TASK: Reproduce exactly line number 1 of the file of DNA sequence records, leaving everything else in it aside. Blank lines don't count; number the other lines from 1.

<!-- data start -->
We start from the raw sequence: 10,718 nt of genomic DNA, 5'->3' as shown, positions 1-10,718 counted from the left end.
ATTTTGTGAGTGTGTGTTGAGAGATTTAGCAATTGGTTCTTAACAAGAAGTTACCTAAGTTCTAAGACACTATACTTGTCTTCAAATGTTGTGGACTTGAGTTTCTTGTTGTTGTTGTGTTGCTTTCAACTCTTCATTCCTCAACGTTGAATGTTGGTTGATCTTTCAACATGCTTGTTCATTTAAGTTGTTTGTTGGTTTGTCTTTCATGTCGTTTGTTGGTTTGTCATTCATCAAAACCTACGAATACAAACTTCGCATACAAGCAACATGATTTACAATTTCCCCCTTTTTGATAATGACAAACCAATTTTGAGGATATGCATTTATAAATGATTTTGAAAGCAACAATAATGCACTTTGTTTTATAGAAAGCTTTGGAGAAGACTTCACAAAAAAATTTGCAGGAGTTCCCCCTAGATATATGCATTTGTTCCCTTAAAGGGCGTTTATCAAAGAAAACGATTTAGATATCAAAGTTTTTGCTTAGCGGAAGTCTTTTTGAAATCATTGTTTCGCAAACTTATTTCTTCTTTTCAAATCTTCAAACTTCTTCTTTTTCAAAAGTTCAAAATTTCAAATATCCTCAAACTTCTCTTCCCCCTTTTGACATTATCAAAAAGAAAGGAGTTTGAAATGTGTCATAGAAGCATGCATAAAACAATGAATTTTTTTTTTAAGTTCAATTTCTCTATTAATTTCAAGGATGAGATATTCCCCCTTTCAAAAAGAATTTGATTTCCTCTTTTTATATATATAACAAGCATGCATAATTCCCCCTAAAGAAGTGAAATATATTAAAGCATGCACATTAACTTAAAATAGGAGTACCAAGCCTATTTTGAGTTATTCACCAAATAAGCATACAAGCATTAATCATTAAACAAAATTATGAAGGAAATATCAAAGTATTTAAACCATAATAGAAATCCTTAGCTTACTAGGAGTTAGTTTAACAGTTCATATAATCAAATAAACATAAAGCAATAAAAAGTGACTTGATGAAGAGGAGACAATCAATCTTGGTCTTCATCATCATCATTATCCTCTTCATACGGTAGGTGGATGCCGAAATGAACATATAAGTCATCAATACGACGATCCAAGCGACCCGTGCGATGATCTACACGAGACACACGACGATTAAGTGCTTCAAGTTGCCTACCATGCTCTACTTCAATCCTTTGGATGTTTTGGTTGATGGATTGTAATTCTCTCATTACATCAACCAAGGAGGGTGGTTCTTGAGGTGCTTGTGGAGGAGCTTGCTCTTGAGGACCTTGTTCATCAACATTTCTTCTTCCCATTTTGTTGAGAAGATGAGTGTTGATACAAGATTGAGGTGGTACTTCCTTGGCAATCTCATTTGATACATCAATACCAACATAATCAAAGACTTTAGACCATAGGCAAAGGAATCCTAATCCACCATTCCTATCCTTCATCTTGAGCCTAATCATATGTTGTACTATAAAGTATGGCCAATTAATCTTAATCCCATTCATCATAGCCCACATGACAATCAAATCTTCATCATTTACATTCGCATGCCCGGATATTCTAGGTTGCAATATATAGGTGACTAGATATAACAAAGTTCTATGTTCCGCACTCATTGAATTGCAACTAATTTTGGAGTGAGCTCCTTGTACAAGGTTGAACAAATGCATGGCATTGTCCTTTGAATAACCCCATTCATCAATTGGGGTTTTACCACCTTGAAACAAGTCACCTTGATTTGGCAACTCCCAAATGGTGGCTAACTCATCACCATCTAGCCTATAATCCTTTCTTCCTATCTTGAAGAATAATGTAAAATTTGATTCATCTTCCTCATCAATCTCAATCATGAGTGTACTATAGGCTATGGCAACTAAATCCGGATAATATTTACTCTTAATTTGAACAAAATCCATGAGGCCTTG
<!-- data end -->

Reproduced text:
We start from the raw sequence: 10,718 nt of genomic DNA, 5'->3' as shown, positions 1-10,718 counted from the left end.